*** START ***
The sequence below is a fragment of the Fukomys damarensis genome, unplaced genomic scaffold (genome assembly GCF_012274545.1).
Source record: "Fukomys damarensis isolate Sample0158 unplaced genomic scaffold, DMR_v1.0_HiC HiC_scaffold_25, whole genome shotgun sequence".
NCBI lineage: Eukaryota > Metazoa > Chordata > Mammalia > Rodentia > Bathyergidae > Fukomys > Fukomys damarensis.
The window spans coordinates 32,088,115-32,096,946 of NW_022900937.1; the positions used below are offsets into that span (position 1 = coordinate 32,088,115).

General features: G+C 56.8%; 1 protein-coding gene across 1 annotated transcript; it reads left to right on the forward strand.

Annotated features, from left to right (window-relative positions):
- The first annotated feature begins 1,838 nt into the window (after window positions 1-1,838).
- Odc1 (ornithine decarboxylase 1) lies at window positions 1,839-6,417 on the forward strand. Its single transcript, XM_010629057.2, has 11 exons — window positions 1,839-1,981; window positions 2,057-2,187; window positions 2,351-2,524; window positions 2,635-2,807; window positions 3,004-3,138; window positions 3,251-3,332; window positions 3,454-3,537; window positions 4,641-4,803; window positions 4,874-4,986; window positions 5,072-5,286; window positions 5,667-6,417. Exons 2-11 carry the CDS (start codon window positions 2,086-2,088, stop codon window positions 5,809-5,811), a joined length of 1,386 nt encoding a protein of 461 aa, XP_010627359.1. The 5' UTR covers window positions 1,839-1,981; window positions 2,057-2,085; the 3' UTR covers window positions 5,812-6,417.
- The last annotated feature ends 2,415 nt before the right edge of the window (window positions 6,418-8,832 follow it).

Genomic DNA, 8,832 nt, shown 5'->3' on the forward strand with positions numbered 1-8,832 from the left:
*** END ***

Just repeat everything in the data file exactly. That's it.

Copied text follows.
The sequence below is a fragment of the Fukomys damarensis genome, unplaced genomic scaffold (genome assembly GCF_012274545.1).
Source record: "Fukomys damarensis isolate Sample0158 unplaced genomic scaffold, DMR_v1.0_HiC HiC_scaffold_25, whole genome shotgun sequence".
NCBI lineage: Eukaryota > Metazoa > Chordata > Mammalia > Rodentia > Bathyergidae > Fukomys > Fukomys damarensis.
The window spans coordinates 32,088,115-32,096,946 of NW_022900937.1; the positions used below are offsets into that span (position 1 = coordinate 32,088,115).

General features: G+C 56.8%; 1 protein-coding gene across 1 annotated transcript; it reads left to right on the forward strand.

Annotated features, from left to right (window-relative positions):
- The first annotated feature begins 1,838 nt into the window (after window positions 1-1,838).
- Odc1 (ornithine decarboxylase 1) lies at window positions 1,839-6,417 on the forward strand. Its single transcript, XM_010629057.2, has 11 exons — window positions 1,839-1,981; window positions 2,057-2,187; window positions 2,351-2,524; window positions 2,635-2,807; window positions 3,004-3,138; window positions 3,251-3,332; window positions 3,454-3,537; window positions 4,641-4,803; window positions 4,874-4,986; window positions 5,072-5,286; window positions 5,667-6,417. Exons 2-11 carry the CDS (start codon window positions 2,086-2,088, stop codon window positions 5,809-5,811), a joined length of 1,386 nt encoding a protein of 461 aa, XP_010627359.1. The 5' UTR covers window positions 1,839-1,981; window positions 2,057-2,085; the 3' UTR covers window positions 5,812-6,417.
- The last annotated feature ends 2,415 nt before the right edge of the window (window positions 6,418-8,832 follow it).

Genomic DNA, 8,832 nt, shown 5'->3' on the forward strand with positions numbered 1-8,832 from the left: